You must be logged-in in order to download this resource. If you do not have an AOE account, create one now. If you already have an account, please login.Login Create Account
Great! you're all signed in. Click to download your resource.Download
The average adult makes 35,000 decisions each day. Teachers likely make even more decisions than this daily! We make choices for ourselves and our students to craft the best art room experience possible. This doesn’t mean that we are choosing for our students, but we are aware of our decisions’ impact on them.
How often have you told your students (or even your own children) to “make good choices”? It seems simple, but determining a standard for “good” is tricky. How do students determine what a “good choice” is? Do students have opportunities to practice making “good” choices? Are we allowing students to be responsible as they make decisions?
Teachers can show students how our choices impact others when we look at the bigger picture. We can model responsible decision-making in the art room through classroom management practices, art routines and procedures, and even artmaking lesson plans.
The Collaborative for Academic, Social, and Emotional Learning (CASEL) identifies responsible-decision making as a core competency for human development. They define responsible decision-making as “the abilities to make caring and constructive choices about personal behavior and social interactions across diverse situations. This includes the capacities to consider ethical standards and safety concerns, and to evaluate the benefits and consequences of various actions for personal, social, and collective well-being.” The art room is a great place for students to practice responsible decision-making. It is also a safe environment to learn how their actions and reactions affect others.
For more on the SEL competency of responsible decision-making, listen to The Art of SEL, Episode 6: Responsible Decision-Making.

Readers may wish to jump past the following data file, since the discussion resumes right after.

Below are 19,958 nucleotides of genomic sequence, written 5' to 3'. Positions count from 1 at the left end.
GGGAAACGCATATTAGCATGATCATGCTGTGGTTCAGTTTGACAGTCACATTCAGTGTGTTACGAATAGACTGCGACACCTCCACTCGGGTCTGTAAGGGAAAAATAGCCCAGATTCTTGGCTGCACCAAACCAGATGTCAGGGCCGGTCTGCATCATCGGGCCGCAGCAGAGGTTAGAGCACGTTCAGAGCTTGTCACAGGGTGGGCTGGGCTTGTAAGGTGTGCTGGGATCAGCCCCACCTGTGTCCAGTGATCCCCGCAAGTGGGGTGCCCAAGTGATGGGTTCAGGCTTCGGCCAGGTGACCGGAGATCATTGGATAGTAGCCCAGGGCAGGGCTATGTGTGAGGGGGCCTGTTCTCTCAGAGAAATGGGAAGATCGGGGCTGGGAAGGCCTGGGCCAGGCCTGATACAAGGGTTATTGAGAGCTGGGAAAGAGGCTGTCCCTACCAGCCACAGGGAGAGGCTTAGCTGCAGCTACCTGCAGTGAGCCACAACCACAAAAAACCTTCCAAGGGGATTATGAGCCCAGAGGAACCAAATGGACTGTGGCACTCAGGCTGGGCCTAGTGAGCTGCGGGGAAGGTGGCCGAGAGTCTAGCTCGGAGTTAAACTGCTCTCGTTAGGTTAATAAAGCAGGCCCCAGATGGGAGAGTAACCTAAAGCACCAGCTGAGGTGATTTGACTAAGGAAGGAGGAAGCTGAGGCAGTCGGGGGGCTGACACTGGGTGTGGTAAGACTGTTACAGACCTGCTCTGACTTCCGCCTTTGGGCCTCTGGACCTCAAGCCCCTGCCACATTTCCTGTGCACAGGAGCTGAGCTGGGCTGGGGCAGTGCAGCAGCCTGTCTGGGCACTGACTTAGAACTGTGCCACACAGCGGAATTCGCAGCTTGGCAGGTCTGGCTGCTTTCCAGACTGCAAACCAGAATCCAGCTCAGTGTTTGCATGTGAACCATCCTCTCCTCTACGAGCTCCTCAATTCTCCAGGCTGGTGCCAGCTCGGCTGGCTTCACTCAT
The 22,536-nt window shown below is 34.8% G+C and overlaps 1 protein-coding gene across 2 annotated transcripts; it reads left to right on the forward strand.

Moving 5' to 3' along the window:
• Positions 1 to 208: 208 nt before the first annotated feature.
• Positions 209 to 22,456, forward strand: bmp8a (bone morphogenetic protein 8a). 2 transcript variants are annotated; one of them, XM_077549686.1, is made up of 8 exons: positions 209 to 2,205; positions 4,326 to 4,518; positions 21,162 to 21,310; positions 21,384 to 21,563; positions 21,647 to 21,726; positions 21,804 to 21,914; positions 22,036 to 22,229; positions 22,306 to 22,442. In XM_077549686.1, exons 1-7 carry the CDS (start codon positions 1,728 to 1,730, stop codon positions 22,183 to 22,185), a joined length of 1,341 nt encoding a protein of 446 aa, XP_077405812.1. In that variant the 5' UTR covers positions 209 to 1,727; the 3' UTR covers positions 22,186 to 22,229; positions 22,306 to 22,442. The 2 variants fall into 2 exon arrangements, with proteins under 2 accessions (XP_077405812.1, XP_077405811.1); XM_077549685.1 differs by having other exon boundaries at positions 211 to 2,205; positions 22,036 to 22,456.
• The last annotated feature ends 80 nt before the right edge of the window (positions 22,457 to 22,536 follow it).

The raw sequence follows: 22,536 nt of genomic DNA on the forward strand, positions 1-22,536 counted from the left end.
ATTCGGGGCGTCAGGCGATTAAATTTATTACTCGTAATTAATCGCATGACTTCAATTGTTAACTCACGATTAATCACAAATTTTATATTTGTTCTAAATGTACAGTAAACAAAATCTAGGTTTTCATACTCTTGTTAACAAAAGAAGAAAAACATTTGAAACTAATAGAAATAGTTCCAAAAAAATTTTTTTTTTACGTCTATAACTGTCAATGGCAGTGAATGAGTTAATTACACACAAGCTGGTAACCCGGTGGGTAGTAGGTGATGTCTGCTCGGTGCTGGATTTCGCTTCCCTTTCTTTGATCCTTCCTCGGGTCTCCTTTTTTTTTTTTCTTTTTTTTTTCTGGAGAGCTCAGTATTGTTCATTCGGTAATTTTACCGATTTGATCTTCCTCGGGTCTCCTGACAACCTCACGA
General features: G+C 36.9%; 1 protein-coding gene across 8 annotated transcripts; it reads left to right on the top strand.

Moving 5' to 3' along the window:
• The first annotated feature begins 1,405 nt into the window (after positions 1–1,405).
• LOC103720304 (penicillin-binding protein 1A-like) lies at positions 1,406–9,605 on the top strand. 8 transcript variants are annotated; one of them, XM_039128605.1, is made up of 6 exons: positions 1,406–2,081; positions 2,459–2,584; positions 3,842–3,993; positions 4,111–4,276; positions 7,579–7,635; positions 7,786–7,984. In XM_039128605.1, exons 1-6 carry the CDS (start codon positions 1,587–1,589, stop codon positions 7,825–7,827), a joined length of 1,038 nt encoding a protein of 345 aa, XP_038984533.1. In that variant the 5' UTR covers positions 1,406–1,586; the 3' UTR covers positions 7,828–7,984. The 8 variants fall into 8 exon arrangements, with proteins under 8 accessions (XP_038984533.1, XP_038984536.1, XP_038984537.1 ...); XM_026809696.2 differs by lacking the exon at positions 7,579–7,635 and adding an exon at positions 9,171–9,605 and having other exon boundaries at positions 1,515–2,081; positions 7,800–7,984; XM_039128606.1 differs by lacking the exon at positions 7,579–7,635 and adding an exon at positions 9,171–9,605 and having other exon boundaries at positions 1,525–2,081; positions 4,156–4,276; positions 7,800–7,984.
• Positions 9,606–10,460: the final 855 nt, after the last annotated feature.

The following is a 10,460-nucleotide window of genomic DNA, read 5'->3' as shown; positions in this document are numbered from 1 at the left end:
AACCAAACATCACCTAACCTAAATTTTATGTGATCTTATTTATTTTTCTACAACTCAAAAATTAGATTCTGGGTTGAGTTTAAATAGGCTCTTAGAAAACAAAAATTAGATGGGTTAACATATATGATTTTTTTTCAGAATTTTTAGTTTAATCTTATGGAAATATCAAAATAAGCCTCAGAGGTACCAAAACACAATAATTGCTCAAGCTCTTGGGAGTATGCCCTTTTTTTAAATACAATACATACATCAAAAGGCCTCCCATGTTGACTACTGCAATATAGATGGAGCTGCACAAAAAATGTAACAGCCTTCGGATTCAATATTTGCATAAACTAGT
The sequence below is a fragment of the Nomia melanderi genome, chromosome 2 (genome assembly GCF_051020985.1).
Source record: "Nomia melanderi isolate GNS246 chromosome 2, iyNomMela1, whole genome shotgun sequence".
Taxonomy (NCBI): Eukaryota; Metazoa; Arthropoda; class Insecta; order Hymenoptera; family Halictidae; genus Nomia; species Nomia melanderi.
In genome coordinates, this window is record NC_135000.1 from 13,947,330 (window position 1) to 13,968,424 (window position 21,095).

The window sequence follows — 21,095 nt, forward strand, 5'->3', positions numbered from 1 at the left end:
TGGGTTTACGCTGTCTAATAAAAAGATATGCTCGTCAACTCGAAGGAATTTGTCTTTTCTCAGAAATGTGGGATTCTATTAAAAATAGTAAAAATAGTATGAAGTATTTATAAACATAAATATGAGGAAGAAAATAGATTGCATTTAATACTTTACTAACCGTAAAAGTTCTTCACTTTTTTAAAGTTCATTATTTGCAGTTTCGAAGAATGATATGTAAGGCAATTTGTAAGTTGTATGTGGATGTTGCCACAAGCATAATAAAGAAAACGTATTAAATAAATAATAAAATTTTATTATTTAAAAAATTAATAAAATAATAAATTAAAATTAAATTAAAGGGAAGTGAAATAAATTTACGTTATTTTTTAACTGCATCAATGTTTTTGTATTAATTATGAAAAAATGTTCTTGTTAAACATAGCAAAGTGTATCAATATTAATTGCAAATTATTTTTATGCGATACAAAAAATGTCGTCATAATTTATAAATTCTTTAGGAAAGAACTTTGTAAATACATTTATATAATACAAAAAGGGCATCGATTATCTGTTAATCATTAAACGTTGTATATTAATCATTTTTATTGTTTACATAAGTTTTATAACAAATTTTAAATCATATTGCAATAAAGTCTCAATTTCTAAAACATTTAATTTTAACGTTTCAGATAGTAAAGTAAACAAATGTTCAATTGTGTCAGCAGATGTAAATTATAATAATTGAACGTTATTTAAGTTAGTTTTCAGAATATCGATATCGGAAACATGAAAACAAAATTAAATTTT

The art room wouldn’t be an art room without the recycling and upcycling of materials. While some might call us hoarders, we find new ways to repurpose, stretch our budgets, and practice environmental consciousness. However, despite our best efforts, the art room can still create a lot of waste. With hundreds of students coming through our classrooms each day, we can’t avoid it. The good news is that we can put in procedures and model best practices to help create a greener experience.
One way to help students consider the impact their choices have is by limiting supplies. Do you ever limit your students to one piece of paper for their final artwork? Have you ever seen a student throw away a piece of paper after only making a couple of marks? Of course, you have! While a student may feel frustrated when they don’t get another sheet or have to use the front and back of the paper, we need to remind them it is for a good reason. In this situation, you might tell your students how much the paper costs to give them a sense of awareness or note the environmental impact if every student used more than one sheet.
When you discuss how being wasteful impacts the environment, it can urge students to make more responsible choices about using art materials next time.
Have you ever been disappointed in a student for not following a classroom procedure or routine? Or, how about the student who is in a hurry, so they don’t put any of their materials away? In these situations, because our students did not make a responsible decision, it affected someone else. The teacher’s time may have been taken away from helping another student or preparing for another class. When modeling our procedures, we also need to explain the importance and rationale behind them. This explanation allows our students to understand how their choices might affect others and the environment, even if they can’t see it at the moment.